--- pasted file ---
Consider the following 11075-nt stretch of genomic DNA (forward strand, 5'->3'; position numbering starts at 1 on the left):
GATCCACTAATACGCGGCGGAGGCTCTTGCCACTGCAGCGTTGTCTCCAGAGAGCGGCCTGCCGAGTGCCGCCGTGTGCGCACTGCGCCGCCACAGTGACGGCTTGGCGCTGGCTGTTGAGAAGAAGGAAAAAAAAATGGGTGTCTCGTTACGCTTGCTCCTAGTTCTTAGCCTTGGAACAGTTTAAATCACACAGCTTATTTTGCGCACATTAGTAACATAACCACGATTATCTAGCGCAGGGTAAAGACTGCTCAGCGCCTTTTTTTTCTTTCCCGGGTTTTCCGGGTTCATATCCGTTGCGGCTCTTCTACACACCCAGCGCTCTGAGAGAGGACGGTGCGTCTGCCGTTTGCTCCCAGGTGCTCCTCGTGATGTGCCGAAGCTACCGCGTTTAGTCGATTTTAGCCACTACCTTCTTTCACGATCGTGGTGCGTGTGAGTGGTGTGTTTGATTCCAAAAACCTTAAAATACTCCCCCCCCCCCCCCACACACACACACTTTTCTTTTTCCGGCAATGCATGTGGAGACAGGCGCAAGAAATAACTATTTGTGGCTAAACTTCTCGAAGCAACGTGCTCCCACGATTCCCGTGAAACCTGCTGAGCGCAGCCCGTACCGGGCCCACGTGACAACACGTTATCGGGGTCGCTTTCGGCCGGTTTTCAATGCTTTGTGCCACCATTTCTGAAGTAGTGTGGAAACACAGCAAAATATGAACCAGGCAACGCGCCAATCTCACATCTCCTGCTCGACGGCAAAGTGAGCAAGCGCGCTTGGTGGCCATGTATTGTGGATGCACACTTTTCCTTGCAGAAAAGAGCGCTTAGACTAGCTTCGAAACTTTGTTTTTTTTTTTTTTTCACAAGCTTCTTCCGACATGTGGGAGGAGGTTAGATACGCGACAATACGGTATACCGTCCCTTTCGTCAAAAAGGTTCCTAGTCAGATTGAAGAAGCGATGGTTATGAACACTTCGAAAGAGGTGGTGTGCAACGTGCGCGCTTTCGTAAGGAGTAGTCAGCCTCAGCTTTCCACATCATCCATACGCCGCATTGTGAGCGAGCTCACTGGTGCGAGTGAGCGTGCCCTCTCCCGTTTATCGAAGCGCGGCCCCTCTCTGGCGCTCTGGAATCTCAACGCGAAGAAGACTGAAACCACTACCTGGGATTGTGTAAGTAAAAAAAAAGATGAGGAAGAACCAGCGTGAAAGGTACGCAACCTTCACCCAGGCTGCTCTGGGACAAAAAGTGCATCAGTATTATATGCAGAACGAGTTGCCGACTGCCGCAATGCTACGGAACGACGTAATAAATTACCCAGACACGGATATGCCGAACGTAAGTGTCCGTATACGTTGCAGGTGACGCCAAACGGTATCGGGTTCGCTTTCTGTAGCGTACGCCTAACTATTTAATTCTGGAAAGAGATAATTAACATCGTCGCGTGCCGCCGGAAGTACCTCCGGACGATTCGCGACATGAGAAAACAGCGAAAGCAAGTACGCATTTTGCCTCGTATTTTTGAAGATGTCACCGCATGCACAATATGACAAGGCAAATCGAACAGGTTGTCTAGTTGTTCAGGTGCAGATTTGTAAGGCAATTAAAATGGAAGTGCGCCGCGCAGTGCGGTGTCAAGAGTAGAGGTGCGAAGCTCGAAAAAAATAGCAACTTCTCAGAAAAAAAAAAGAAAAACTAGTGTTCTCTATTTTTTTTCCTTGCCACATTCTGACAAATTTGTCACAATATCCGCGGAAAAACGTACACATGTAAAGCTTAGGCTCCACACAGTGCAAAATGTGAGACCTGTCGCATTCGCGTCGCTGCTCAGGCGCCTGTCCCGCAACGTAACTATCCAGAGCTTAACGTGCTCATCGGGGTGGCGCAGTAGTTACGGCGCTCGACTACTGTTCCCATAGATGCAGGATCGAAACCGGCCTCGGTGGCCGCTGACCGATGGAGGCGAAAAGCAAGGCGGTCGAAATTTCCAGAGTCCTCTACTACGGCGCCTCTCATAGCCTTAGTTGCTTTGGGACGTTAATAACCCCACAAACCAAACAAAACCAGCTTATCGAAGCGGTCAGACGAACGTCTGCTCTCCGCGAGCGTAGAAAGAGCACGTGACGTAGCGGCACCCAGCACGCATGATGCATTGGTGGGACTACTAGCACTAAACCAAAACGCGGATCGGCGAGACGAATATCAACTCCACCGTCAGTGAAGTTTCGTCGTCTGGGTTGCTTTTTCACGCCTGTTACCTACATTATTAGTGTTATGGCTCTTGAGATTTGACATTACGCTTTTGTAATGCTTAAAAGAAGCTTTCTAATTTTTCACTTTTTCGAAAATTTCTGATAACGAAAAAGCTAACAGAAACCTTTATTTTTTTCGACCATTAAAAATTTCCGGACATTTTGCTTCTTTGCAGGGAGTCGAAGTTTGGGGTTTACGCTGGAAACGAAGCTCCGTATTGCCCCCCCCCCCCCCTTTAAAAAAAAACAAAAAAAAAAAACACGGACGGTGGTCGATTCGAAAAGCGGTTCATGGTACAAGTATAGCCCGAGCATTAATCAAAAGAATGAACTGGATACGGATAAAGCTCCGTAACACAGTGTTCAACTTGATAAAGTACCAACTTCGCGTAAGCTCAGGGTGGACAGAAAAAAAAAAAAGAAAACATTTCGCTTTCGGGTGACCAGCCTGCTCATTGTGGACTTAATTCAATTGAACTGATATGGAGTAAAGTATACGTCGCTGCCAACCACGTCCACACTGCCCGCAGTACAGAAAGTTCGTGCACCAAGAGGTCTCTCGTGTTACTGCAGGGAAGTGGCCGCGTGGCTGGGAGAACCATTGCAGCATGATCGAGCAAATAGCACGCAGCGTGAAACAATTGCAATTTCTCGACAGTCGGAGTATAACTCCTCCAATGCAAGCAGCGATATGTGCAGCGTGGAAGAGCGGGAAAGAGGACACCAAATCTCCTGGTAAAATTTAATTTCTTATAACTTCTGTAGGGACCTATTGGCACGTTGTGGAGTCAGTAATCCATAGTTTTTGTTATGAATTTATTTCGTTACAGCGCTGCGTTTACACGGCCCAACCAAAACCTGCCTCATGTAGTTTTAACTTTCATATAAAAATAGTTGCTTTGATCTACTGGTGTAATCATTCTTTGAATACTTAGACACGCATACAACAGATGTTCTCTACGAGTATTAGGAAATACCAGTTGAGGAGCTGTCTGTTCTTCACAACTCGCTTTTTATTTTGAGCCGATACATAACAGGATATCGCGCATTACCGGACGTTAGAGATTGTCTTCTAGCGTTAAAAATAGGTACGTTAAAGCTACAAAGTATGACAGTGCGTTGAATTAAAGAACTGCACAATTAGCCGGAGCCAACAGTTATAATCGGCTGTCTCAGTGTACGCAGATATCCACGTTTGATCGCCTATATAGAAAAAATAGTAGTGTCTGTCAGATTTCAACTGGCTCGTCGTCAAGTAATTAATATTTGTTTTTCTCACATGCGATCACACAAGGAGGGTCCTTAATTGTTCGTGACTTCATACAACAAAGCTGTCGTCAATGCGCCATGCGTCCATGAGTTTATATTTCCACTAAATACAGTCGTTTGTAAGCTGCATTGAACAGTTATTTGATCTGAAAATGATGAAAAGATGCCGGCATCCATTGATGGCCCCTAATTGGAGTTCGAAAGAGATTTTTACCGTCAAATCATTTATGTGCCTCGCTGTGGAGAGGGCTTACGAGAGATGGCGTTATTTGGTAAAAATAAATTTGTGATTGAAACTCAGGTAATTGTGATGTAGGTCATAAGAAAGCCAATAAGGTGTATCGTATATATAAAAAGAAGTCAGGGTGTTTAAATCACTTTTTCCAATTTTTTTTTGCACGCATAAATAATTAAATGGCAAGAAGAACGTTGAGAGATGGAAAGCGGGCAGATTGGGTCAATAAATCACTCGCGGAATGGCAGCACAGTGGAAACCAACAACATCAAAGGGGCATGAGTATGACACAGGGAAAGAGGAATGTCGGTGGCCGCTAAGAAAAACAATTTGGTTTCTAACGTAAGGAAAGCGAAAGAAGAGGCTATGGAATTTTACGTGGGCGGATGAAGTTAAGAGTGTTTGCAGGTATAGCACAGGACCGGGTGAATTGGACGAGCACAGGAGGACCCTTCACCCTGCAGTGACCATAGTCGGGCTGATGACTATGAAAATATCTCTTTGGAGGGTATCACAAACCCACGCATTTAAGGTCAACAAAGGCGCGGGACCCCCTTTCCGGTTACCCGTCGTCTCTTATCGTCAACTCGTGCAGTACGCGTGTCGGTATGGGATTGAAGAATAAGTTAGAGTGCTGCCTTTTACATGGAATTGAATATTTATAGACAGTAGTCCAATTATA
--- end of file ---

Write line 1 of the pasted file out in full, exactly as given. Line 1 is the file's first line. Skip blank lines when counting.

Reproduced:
Consider the following 11075-nt stretch of genomic DNA (forward strand, 5'->3'; position numbering starts at 1 on the left):